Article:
Libya’s newly appointed Prime Minister Abdullah al-Thinni resigned from his position after an armed attack on him and his family.
The incident took place less than a week Mr. Al-Thinni after the parliament requested him to form a cabinet.
Reports say al-Thinni was with his family when his convoy was attacked by a militia close to the area, raising fears among his family and his neighborhood. Heavy gunfire erupted in the area as well. There were no injuries reported in the attack on al-Thinni and his family.
Demonstrations in Bayda on 22 July 2011. Photo: Wikimedia Commons
In a letter, Al-Thinni wrote his intent for resignation and apologized for not accepting his designation as interim prime minister. However, the former interim prime minister pledged to do his work as a caretaker government until a new prime minister is elected.
Al-Thinni led the cabinet as acting prime minister after Ali Zeidan was voted out last month.
There has been insecurity plaguing the nation for the past years after the fall of Muanmar Qaddafi. Libyan officials have been targeted and intimidated by the different militia groups as well.
US condemns the atack aainst the Libyan Interim Prime Minister and Cabinet Members
Highligting the need for stable polical conensus at the time Libya faces transition, the United States of America today expressed condemnation of the armed attack against the new leaders.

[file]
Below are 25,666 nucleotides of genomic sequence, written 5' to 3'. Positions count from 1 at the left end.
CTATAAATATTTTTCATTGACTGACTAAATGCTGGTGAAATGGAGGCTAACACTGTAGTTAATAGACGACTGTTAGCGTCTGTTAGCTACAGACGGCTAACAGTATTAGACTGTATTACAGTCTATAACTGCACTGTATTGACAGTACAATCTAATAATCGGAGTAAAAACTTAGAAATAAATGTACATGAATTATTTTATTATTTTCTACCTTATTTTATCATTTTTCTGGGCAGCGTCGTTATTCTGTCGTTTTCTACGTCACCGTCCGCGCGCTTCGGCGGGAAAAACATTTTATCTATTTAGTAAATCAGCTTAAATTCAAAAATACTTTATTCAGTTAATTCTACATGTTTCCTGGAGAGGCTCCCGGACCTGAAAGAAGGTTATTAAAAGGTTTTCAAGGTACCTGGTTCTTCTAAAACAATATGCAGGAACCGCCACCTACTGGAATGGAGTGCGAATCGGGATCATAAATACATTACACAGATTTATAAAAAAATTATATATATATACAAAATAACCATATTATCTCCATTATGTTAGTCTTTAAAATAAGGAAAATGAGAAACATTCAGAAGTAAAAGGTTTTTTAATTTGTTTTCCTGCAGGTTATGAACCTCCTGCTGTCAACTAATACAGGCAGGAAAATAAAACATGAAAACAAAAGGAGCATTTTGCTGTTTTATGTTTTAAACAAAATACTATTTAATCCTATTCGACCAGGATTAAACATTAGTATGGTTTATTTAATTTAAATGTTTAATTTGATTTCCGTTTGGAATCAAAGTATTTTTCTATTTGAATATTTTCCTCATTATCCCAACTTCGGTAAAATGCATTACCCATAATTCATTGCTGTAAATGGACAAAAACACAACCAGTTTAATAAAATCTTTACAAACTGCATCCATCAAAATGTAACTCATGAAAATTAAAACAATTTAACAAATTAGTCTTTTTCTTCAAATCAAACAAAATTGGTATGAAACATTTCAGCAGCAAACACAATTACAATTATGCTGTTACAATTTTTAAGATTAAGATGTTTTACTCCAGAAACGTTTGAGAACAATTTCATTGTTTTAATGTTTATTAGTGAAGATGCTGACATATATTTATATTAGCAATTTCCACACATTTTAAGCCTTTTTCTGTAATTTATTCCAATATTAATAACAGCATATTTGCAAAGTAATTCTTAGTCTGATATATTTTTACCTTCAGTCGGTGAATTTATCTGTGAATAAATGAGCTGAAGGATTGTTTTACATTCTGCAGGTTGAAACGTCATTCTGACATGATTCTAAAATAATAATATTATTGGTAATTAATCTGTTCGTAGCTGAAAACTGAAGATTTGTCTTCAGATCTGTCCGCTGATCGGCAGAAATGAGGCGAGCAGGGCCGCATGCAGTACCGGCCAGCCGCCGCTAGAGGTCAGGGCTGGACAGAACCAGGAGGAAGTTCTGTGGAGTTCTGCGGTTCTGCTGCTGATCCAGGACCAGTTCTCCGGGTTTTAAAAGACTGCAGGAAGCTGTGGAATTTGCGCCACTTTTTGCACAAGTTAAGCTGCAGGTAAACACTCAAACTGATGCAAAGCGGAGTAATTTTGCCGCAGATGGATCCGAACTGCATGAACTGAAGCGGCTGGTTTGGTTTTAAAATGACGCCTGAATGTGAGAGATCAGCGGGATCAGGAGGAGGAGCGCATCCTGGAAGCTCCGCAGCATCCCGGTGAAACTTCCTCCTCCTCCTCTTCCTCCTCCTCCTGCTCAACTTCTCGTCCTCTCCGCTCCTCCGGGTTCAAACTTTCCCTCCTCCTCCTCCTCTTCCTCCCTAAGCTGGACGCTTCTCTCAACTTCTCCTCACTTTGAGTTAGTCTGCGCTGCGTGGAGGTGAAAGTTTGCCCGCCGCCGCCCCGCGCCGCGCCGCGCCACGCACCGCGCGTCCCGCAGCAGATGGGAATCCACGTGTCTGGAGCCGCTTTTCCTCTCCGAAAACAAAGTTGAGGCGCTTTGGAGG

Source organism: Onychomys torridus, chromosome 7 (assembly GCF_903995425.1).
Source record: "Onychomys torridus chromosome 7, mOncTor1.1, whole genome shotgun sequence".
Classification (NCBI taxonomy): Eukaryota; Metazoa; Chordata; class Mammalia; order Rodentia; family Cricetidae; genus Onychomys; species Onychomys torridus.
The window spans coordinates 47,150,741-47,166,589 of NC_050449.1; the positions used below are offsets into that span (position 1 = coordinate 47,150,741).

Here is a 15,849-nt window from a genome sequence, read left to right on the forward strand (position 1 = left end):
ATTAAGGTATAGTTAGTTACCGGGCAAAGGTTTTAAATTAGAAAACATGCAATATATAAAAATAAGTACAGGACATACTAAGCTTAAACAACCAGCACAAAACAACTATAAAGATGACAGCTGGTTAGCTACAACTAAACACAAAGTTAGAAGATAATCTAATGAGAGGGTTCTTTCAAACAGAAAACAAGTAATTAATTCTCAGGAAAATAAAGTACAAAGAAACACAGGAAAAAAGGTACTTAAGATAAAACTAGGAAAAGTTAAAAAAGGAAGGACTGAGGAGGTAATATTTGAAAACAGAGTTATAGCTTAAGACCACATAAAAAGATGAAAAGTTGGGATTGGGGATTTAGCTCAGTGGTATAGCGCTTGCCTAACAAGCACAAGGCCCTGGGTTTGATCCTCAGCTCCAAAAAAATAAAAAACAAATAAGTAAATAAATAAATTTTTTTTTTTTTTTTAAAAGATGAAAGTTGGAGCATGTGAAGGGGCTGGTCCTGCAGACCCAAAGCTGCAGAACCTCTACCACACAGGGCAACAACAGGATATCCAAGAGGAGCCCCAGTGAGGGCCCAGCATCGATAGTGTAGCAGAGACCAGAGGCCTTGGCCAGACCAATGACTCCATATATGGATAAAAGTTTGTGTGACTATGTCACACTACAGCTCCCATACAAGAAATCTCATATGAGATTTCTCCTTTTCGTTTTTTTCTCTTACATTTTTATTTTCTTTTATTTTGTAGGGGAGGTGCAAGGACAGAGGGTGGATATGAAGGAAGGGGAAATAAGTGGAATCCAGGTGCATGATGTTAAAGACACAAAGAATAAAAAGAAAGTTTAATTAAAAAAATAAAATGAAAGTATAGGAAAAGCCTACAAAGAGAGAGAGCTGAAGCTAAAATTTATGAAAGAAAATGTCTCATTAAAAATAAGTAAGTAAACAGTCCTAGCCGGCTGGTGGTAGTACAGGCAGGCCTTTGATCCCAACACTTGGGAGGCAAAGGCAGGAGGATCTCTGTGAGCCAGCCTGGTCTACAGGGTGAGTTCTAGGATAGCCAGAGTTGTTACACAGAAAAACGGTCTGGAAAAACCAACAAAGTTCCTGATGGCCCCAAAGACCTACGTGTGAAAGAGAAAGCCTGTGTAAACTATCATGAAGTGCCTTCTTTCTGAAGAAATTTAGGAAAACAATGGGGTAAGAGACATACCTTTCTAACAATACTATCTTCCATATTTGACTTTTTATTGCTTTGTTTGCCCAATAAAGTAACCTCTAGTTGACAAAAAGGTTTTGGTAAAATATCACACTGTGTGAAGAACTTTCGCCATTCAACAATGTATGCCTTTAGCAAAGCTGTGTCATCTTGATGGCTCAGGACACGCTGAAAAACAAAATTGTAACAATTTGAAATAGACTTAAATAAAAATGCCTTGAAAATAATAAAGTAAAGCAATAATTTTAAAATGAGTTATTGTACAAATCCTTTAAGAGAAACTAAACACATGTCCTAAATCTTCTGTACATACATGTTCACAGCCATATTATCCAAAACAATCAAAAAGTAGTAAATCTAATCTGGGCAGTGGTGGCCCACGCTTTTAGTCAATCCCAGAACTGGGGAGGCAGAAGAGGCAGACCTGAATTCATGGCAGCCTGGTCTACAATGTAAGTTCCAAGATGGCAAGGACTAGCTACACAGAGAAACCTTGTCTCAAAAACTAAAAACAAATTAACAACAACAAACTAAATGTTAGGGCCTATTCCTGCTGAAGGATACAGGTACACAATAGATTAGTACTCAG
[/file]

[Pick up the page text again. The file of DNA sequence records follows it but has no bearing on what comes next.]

In her remarks in Washington DC, Department Spokesperson Jen Psaki said threats of violence to the Prime Minister or others are unconscionable.
“We condemn them in the strongest terms.” – Ms. Psaki
The US government urges all Libyans to work together to find common ground to ensure security and good governance for their country so that they can move forward in their democratic transition.
Looking Back On Libya’s History
Libya has been engulfed by fighting since a pro-democracy movement opposed to the regime of Muammar al-Qadhafi emerged in February 2011 following similar protests in Tunisia, Egypt and other countries across North Africa and the Middle East.
Hundreds of people have been killed in the fighting and hundreds of thousands of others have been internally displaced or forced to flee to neighbouring countries.
The United States has played a central role in marshalling the international response to the crisis in Libya. Together with its partners, they have saved thousands of lives and helped confront a ruthless, erratic dictator who was poised to slaughter his own people in order to hold on to power.
Muammar Gaddafi was killed in his home town of Sirte on October 2011 when he was overrun by fighters seeking to complete the eight-month uprising.
Gaddafi’s demise marked the end of a 42 year rule of a dysfunctional brutal regime that was ruled by fear, torture and executions. Its mismanagement of the economy brought ruin to Libya and impoverished the Libyan people despite the huge oil and gas wealth.
Unfortunately, Libya is a long way from being considered stable. Just last month, on the anniversary of 9/11, Christopher Stevens, The U.S. Ambassador and three other Americans were killed in Benghazi, in an organized attack on a poorly protected safe house acting as a consulate. Many questions remain, including why the consulate was so poorly protected, why the security contingent had recently been withdrawn by the Administration, and why, when the Administration saw the attack, and the Ambassador was still alive, assistance was withheld.